TFD: A raft.

F: a raft, or quantity of timber fastened together across, to be wafted along a river with the tide or current.


TFD: the rising of the tide from low to high water

flood tide

TFD: The incoming or rising tide; the period between low water and the succeeding high water.


B: The position of the sheets of the principal sails when they are loosened from the wind so as to receive it into the cavities more nearly perpendicular than when close-hauled, but more obliquely than when the ship sails before the wind. A ship going two or three points large has flowing sheets.


TFD: The triangular blade at the end of an arm of an anchor, designed to catch in the ground.


TFD: The discharge of large quantities of fluid material from the body, especially the discharge of watery feces from the intestines.


A heavy sail, closely thrummed with yarn and oakum. drawn under a vessel's bottom, in order to stop a leak.

following sea

TFD: A "following sea" refers to tidal and wave direction in reference to the heading of the boat. For example, if the current and waves of the body of water are heading in the same direction as the sailor, then the water is "following" the sailor's boat. The word "sea" in this phrase is used regardless of whether or not the situation involves a seafaring vessel.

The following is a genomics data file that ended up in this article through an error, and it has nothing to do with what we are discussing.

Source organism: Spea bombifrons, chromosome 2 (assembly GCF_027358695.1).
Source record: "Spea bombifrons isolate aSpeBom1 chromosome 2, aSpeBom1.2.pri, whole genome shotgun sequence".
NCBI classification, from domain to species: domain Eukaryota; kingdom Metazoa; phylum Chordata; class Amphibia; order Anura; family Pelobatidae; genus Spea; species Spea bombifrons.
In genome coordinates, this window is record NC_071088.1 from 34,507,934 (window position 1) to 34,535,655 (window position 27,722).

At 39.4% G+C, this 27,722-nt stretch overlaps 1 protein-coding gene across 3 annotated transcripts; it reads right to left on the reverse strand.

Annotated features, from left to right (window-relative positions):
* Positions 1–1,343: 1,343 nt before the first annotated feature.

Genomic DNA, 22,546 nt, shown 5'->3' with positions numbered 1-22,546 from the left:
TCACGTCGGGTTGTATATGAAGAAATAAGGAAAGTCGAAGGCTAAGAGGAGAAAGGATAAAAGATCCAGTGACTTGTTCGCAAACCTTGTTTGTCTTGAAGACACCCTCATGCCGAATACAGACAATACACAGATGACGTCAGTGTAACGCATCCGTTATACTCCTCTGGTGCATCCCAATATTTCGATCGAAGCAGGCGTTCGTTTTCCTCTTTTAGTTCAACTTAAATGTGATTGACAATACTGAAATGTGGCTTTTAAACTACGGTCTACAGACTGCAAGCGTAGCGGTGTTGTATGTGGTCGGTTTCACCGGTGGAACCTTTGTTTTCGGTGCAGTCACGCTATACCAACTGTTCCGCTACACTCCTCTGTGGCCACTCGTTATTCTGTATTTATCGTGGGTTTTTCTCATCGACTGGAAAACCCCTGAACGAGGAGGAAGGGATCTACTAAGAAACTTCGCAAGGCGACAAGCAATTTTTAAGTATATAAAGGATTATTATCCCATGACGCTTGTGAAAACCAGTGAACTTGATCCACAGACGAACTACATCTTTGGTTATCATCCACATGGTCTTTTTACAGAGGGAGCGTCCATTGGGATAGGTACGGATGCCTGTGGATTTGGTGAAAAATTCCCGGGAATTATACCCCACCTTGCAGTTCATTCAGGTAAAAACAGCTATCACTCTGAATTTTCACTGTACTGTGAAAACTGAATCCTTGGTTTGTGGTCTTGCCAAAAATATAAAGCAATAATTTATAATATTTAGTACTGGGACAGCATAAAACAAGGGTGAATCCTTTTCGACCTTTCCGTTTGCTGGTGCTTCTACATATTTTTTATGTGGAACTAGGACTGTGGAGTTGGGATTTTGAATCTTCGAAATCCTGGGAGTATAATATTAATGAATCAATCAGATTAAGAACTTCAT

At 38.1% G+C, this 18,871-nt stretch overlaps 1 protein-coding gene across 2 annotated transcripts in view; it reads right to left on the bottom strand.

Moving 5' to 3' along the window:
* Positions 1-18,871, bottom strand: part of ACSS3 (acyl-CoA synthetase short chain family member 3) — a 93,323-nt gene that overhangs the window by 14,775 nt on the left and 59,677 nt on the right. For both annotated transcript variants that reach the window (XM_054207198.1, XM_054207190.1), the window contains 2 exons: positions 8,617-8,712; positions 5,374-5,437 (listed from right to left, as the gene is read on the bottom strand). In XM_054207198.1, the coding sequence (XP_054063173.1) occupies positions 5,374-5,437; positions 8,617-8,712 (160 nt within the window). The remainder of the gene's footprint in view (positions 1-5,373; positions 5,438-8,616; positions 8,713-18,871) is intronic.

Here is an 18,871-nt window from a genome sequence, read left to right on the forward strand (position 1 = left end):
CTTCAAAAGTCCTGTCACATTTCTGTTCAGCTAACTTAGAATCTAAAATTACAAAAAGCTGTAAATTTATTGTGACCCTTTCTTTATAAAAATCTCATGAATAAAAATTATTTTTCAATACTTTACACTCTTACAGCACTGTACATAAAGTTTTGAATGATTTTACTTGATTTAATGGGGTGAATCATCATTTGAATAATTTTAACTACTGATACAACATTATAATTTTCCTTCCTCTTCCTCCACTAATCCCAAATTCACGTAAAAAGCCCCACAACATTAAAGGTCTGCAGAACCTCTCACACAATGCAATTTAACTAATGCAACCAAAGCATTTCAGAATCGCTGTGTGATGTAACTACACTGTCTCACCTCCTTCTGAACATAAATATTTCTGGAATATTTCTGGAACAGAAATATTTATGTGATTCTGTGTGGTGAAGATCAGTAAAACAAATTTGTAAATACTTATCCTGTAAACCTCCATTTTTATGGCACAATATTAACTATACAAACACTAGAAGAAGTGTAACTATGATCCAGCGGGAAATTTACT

W: The bottom edge of a sail

TFD: The lower edge of a sail


W: a rope attached to the lower part of a sail

F: the rope to which the foot of a sail is sewed.


TFD: at or towards a ship's bow

B: that part of a ship's frame and machinery that lies near the stem.

fore and aft

TFD: 1. From the bow of a ship to the stern; lengthwise. 2. In, at, or toward both ends of a ship.

F: throughout the ship's whole length, or from end to end

fore shrouds

See shrouds.


W: (of the orientation of the sails of a ship) parallel with the keel, that is, going from bow to stern.


W: 1. (of a ship) having its main sails rigged onto spars or stays parallel to the keel 2. (of a sail) being rigged in this manner


F: the bowline of the foresail.


TFD: 1. The section of the upper deck of a ship located at the bow forward of the foremast. 2. the part of a vessel at the bow where the crew is quartered

D: 1. the forward part of the weather deck of a vessel, esp. that part forward of the foremast. 2. any sailors' quarters located in the forward part of a vessel, as a deckhouse.